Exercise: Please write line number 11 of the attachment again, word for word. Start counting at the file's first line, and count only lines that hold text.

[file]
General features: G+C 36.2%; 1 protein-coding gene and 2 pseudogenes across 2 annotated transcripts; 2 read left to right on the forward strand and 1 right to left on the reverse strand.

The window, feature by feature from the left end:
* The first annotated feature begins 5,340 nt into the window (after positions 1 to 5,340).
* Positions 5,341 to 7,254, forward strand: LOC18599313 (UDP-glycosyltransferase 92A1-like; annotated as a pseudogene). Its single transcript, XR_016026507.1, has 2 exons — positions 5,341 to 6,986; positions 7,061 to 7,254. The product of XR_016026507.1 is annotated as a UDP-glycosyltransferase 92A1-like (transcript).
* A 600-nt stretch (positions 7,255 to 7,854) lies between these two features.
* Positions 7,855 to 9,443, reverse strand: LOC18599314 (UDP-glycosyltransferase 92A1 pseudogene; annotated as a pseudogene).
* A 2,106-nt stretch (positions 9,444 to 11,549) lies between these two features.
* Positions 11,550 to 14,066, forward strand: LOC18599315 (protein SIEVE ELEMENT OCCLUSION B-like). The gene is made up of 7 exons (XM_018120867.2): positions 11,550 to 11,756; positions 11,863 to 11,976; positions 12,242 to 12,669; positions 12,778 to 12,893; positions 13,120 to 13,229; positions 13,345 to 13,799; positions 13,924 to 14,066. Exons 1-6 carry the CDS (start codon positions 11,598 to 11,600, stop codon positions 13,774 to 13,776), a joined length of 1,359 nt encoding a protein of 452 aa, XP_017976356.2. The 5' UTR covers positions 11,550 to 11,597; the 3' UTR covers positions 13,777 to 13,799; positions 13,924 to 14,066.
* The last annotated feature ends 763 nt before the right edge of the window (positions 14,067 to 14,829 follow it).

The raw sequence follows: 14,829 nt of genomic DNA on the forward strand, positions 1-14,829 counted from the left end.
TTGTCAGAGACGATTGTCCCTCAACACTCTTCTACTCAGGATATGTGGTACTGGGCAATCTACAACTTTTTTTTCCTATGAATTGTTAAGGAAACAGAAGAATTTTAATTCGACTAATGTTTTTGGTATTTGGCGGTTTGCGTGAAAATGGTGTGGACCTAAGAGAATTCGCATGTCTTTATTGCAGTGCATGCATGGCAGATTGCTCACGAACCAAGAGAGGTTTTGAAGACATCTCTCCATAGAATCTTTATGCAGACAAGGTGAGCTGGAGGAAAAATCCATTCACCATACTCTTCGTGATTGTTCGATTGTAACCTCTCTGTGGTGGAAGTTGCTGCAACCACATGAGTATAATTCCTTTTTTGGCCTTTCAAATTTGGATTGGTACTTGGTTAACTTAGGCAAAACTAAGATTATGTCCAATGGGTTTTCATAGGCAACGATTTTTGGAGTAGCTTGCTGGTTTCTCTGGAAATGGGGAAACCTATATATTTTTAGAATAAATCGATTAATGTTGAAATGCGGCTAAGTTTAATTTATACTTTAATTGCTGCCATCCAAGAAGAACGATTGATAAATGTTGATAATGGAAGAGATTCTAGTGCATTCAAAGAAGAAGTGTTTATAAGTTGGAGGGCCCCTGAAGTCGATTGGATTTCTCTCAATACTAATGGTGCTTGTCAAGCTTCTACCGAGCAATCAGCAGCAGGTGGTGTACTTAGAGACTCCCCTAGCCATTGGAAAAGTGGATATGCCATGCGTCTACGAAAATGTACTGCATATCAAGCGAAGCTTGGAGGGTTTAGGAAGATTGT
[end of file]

TTGTCAGAGACGATTGTCCCTCAACACTCTTCTACTCAGGATATGTGGTACTGGGCAATCTACAACTTTTTTTTCCTATGAATTGTTAAGGAAACAGAAGAATTTTAATTCGACTAATGTTTTTGGTATTTGGCGGTTTGCGTGAAAATGGTGTGGACCTAAGAGAATTCGCATGTCTTTATTGCAGTGCATGCATGGCAGATTGCTCACGAACCAAGAGAGGTTTTGAAGACATCTCTCCATAGAATCTTTATGCAGACAAGGTGAGCTGGAGGAAAAATCCATTCACCATACTCTTCGTGATTGTTCGATTGTAACCTCTCTGTGGTGGAAGTTGCTGCAACCACATGAGTATAATTCCTTTTTTGGCCTTTCAAATTTGGATTGGTACTTGGTTAACTTAGGCAAAACTAAGATTATGTCCAATGGGTTTTCATAGGCAACGATTTTTGGAGTAGCTTGCTGGTTTCTCTGGAAATGGGGAAACCTATATATTTTTAGAATAAATCGATTAATGTTGAAATGCGGCTAAGTTTAATTTATACTTTAATTGCTGCCATCCAAGAAGAACGATTGATAAATGTTGATAATGGAAGAGATTCTAGTGCATTCAAAGAAGAAGTGTTTATAAGTTGGAGGGCCCCTGAAGTCGATTGGATTTCTCTCAATACTAATGGTGCTTGTCAAGCTTCTACCGAGCAATCAGCAGCAGGTGGTGTACTTAGAGACTCCCCTAGCCATTGGAAAAGTGGATATGCCATGCGTCTACGAAAATGTACTGCATATCAAGCGAAGCTTGGAGGGTTTAGGAAGATTGT